Professor Andrew Hone, Associate Member of the Institute of Cyber Security for Society (iCSS), is working with the Institute for Research in Schools (IRIS) on a new project, Huge Primes, which focuses on prime numbers and primality testing.
This project aims to give school students throughout the UK the opportunity to learn techniques from mathematics and cryptography that underpin the security of everyday applications, like online shopping, social media and internet banking. Participants in the project will not only be able to find out how modern cryptography works, but will also have the chance to get involved in original research. The goal is to inspire the next generation of mathematicians, computer scientists and cryptographers.
This project is about old and new ways to generate and test large prime numbers, and how these can be used in cryptography. Number theory is about the properties of whole numbers, and the different ways they combine when they are added or multiplied together. Prime numbers are basic building blocks: every whole number has a unique decomposition into prime factors, similarly to the way that a molecule of a chemical substance can be broken down into its constituent atoms.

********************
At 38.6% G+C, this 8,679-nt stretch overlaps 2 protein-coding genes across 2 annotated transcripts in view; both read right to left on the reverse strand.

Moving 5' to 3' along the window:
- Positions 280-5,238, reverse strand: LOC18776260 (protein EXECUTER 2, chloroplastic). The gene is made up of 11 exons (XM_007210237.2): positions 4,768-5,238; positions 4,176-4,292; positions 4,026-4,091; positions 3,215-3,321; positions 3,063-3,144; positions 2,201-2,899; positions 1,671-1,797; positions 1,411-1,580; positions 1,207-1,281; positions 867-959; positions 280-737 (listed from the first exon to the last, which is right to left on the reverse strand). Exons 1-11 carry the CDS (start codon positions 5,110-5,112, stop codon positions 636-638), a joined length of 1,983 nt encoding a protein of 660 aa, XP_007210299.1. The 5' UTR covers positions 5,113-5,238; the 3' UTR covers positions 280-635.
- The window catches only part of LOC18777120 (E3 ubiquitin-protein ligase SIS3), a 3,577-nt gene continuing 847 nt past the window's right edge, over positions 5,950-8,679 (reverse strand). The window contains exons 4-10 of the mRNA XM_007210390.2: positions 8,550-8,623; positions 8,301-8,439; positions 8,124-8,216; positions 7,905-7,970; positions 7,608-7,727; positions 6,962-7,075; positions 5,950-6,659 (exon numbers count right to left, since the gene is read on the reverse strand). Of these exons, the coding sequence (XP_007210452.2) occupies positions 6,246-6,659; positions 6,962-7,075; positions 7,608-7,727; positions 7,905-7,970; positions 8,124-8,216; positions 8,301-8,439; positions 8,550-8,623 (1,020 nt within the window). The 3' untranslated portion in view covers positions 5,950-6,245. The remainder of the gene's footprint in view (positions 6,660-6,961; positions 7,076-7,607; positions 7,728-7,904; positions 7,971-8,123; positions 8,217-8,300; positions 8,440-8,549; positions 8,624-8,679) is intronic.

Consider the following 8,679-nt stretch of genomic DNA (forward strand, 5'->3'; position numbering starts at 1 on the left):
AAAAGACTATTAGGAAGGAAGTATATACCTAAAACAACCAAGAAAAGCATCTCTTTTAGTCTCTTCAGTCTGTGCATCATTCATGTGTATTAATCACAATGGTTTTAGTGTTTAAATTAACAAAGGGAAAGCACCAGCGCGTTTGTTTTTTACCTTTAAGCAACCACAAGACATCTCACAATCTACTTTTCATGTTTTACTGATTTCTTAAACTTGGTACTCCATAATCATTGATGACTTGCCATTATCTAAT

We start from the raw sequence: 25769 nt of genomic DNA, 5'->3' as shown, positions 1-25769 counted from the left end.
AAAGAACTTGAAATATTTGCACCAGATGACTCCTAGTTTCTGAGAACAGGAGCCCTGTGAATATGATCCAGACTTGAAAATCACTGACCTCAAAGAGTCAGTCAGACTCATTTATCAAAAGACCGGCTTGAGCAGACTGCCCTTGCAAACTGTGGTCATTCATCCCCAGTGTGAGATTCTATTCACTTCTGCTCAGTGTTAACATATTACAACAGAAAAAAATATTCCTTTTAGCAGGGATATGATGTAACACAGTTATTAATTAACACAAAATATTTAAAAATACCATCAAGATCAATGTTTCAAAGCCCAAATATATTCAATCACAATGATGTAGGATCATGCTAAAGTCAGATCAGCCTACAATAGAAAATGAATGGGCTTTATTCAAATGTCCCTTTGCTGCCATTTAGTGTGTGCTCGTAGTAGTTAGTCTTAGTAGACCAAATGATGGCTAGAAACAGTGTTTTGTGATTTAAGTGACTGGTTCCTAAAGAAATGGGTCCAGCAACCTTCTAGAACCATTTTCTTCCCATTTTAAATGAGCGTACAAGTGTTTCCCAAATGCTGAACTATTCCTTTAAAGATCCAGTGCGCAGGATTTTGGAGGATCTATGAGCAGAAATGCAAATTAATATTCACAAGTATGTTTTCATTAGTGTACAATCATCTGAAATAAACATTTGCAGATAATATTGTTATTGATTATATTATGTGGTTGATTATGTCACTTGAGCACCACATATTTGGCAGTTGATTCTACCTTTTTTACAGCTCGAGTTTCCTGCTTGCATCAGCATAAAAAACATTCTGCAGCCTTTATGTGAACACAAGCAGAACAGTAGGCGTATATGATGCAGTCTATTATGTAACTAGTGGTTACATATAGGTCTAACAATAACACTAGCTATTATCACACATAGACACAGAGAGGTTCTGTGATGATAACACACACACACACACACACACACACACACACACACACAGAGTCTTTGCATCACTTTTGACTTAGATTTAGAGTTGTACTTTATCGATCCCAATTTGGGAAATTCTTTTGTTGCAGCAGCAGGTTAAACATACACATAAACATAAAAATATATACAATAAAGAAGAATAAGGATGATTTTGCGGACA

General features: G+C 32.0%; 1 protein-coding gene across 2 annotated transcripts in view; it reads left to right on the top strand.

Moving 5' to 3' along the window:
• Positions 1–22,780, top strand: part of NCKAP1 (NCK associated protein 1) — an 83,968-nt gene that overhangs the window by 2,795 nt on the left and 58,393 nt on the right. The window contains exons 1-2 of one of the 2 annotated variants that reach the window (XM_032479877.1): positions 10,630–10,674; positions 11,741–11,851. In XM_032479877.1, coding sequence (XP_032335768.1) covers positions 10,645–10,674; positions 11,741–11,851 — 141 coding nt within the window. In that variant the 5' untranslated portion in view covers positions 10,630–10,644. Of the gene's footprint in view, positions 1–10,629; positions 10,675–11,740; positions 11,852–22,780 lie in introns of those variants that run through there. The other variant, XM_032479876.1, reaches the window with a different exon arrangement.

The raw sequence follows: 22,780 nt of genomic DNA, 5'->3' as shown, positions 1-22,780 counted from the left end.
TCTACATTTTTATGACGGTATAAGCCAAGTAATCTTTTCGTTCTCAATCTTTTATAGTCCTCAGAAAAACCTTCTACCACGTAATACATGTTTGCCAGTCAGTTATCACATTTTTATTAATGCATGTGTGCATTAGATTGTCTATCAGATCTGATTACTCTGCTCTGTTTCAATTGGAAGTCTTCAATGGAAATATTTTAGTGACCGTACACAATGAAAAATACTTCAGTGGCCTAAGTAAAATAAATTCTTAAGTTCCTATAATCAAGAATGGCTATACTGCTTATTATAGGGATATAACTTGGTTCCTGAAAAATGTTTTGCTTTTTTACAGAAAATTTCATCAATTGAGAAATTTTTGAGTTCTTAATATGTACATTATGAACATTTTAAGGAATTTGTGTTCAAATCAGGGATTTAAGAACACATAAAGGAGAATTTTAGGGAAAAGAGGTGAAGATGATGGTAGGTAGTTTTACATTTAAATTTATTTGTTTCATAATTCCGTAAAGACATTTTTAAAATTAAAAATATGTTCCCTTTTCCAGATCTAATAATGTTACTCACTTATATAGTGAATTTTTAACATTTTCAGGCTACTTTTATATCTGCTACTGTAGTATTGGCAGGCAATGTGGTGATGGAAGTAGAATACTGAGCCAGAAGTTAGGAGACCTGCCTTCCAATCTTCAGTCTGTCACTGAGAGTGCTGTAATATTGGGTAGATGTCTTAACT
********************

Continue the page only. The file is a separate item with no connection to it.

Cryptography is the science of sending coded messages, in such a way that they can only be decoded and read by the intended recipient. It turns out that many of the most effective and commonly used methods for solving this practical problem are based on seemingly quite abstract ideas from number theory, and large prime numbers in particular.
Andrew aims to develop the web materials for this project with IRIS in the first half of 2022, so that the research can start trials and gauge interest by getting feedback from a small group of schools in the summer. Ideally, the pilot will be ready to run by September 2022, if not the full project launch. Maplesoft has agreed to sponsor the project by making free Maple licences available to all participating students.